In case you missed his farewell column in last Saturday’s paper, our beloved colleague Ron Orozco is abandoning us retiring after 41 years of service to The Fresno Bee. In recognition of Ron’s myriad contributions to the central San Joaquin Valley, Mayor Ashley Swearingen declared today — which is Ron’s last in the Bee office — as “Ron Orozco Day.” We figure since he’s got this amazing amount of power for 24 hours, here’s what we’d like him to do:
1. Charge lunch for The Bee’s features staff on Swearengin’s tab at the Downtown Club.
2. Check out 35 books from the library and never turn them in.
3. Drive a firetruck.
4. Make high-speed rail stop at his house.
5. Declare war on Clovis.
6. Fresno State fans will now be known as “Ron’s Red Wave.”
7. Bring back the Giants to Grizzlies stadium, with Ron watching from his in-perpetuity luxury suite always stocked with cupcakes.
8. Change city motto from “We’re Three Hours from Everything” to “We Love Piemonte’s.”
9. Demand a role in Cirque show “Varekai” as guest trapeze performer.
10. Find a way to rub some of his kindness, generosity, humor and compassion on every resident of Fresno. If we could do that, we’d definitely be the friendliest city in the world.
The setting: The newly set up “Varekai” stage at Save Mart Center on Wednesday afternoon. It’s a Cirque du Soleil tradition to open the rehearsal on opening day briefly to the media, who tend to ooh and aah at the sight of sculpted bodies flying through the air and ask things like, “Is that dangerous?” (Seriously, I heard that question.)
The showcase act: The Russian Swings, which is not 1) evidence that Vladimir Putin has fallen in love with American swing dancing and made “Chattanooga Choo Choo” his hotline ring tone; nor 2) the Moscow TV version of “Celebrity Wife Swap.” Instead, various young men take turns being pushed on giant swings that are basically the burliest version of playground equipment you’ll ever see. Sometimes the men fling themselves at one of two large pieces of canvaslike material acting as nets that hang from the roof of the Save Mart. Other times the men actually are launched off one swing to land on the other, otherwise known as every school yard duty’s worst nightmare. The men are divided into fliers (slim-bodied and aerodynamic) and pushers (with legs as thick as TOPOL-M intercontinental ballistic missiles). Talk about typecasting.
I kept the tears from coming as long as I could, but I couldn’t hold out on Sunday when the Fresno Community Chorus Master Chorale neared the end of the second movement of Robert Cohen’s “Alzheimer’s Stories.” Here’s the moment in the libretto that did it:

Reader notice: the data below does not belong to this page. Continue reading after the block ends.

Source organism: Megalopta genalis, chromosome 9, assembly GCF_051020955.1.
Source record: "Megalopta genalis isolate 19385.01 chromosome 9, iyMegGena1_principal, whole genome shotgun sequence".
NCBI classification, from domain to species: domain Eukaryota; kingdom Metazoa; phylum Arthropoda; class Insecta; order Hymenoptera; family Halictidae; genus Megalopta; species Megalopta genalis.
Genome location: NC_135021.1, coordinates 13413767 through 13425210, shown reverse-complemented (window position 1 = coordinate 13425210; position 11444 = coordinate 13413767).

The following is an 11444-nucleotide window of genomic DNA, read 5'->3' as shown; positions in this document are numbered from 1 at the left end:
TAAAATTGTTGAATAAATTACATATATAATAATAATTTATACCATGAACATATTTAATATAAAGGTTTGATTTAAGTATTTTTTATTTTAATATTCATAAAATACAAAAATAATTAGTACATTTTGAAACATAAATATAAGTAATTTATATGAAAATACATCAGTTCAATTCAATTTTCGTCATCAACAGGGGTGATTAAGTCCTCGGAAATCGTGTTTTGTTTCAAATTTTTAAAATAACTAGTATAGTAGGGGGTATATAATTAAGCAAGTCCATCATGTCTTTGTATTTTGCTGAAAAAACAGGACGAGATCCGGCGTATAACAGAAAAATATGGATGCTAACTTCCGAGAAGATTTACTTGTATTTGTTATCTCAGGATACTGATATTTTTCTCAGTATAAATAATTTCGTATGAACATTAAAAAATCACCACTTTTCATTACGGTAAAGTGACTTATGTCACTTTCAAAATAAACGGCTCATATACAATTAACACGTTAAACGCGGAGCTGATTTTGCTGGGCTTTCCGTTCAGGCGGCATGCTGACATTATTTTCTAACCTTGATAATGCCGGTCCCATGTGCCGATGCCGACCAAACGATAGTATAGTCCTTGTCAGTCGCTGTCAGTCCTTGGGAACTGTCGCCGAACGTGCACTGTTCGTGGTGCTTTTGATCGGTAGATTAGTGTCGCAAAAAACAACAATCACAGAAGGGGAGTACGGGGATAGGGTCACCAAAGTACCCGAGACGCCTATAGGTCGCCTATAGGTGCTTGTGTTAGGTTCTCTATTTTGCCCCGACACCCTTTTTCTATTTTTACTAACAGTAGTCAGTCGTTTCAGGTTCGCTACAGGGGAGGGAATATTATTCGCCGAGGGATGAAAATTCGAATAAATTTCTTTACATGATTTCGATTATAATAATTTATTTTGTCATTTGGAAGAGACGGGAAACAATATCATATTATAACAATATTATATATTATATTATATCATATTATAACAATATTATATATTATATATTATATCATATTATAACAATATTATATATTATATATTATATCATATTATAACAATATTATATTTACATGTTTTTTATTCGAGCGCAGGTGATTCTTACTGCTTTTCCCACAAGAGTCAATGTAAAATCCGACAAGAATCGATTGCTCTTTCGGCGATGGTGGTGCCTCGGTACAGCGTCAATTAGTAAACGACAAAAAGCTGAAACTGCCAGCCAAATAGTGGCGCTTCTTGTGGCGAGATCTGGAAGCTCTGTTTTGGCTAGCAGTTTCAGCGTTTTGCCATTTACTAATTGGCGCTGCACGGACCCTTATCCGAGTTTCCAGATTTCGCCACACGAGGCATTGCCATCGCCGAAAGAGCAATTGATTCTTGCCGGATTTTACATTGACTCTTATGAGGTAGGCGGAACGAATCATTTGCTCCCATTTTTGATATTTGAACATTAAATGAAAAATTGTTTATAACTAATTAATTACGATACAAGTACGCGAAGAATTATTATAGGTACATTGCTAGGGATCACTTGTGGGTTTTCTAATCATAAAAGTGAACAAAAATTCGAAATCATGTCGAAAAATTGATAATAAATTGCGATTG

This is my story. This is how pieces of a life were lost. These are the pieces of a life recalled. This is my story. Love and compassion repair every loss, one by one, time and again.
Cohen wrote the music and Herschel Garfein wrote the libretto for the 2009 oratorio to raise public awareness of Alzheimer’s Disease and celebrate the caregivers who devote so much time to tending those afflicted with it. The piece is filled with piercing personal details (“As she lay unconscious I would whisper that I loved her”) and uplifting exhortations (“Find those you love in the dark and light. Help them through the days and nights”). At turns somber, jaunty and inspirational, “Alzheimer’s Stories” connects on both a cerebral and emotional level.
As I listened to some of the statistics recounted in the piece – by 2050, one in 85 people worldwide will have the disease — I couldn’t help but think that a percentage of people in that hall, both on stage and in the audience, will one day experience its effects. A sobering moment, indeed.
I know there are a lot of Cirque du Soleil fans out there who would love to get their hands on a pair of tickets to “Varekai,” which opens Wednesday, March 25 and continues through Sunday, March 29 at Save Mart Center. I can make that happen. In fact, I can make that happen for two lucky winners. We have two pairs of tickets to give away for the 1:30 p.m. show on Sunday, March 29. I wrote a package of stories in Friday’s 7 section about the show, which picks up the story of the Greek myth of Icarus after that chap’s, um, aviation calamity. (He’s the guy who used feathers and wax to make wings, but he flew too close to the sun and made an emergency water landing.)
To enter, leave a comment on this post answering the following question: Tell us where you’d fly if you had Icarus’ wings for an afternoon. (We’re assuming you won’t pick the sun.) One entry per person, please. Entries must be received by 5 p.m. Wednesday, March 25. When you enter, please include a valid email address so we can contact you if you’re a winner. I’ll be informing our winners by email on Thursday, so keep a watch on your inbox.
Sometimes a spoonful of water can turn into a cascade.